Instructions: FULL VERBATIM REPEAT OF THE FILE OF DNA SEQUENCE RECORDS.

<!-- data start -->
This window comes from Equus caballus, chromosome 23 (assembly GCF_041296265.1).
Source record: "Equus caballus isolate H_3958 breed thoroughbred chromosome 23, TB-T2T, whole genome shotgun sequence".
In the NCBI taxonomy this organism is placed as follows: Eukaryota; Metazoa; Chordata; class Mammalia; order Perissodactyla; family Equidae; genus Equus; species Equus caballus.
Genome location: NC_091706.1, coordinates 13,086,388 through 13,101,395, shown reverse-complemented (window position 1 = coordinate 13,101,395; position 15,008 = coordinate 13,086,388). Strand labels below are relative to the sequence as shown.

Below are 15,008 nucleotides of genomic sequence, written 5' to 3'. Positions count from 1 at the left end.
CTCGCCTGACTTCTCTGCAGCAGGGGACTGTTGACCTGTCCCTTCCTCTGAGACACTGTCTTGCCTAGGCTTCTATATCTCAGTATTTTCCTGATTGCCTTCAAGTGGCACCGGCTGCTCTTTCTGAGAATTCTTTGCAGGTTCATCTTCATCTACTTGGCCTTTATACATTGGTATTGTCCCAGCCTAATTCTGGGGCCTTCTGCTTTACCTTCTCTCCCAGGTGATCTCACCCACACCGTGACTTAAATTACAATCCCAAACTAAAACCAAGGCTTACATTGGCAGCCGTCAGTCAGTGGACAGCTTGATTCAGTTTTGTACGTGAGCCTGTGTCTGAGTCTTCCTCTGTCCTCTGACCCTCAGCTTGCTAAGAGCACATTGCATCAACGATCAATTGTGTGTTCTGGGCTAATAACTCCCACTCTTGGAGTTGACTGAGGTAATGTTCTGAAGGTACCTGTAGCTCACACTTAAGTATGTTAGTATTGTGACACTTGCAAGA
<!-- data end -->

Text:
This window comes from Equus caballus, chromosome 23 (assembly GCF_041296265.1).
Source record: "Equus caballus isolate H_3958 breed thoroughbred chromosome 23, TB-T2T, whole genome shotgun sequence".
In the NCBI taxonomy this organism is placed as follows: Eukaryota; Metazoa; Chordata; class Mammalia; order Perissodactyla; family Equidae; genus Equus; species Equus caballus.
Genome location: NC_091706.1, coordinates 13,086,388 through 13,101,395, shown reverse-complemented (window position 1 = coordinate 13,101,395; position 15,008 = coordinate 13,086,388). Strand labels below are relative to the sequence as shown.

Below are 15,008 nucleotides of genomic sequence, written 5' to 3'. Positions count from 1 at the left end.
CTCGCCTGACTTCTCTGCAGCAGGGGACTGTTGACCTGTCCCTTCCTCTGAGACACTGTCTTGCCTAGGCTTCTATATCTCAGTATTTTCCTGATTGCCTTCAAGTGGCACCGGCTGCTCTTTCTGAGAATTCTTTGCAGGTTCATCTTCATCTACTTGGCCTTTATACATTGGTATTGTCCCAGCCTAATTCTGGGGCCTTCTGCTTTACCTTCTCTCCCAGGTGATCTCACCCACACCGTGACTTAAATTACAATCCCAAACTAAAACCAAGGCTTACATTGGCAGCCGTCAGTCAGTGGACAGCTTGATTCAGTTTTGTACGTGAGCCTGTGTCTGAGTCTTCCTCTGTCCTCTGACCCTCAGCTTGCTAAGAGCACATTGCATCAACGATCAATTGTGTGTTCTGGGCTAATAACTCCCACTCTTGGAGTTGACTGAGGTAATGTTCTGAAGGTACCTGTAGCTCACACTTAAGTATGTTAGTATTGTGACACTTGCAAGA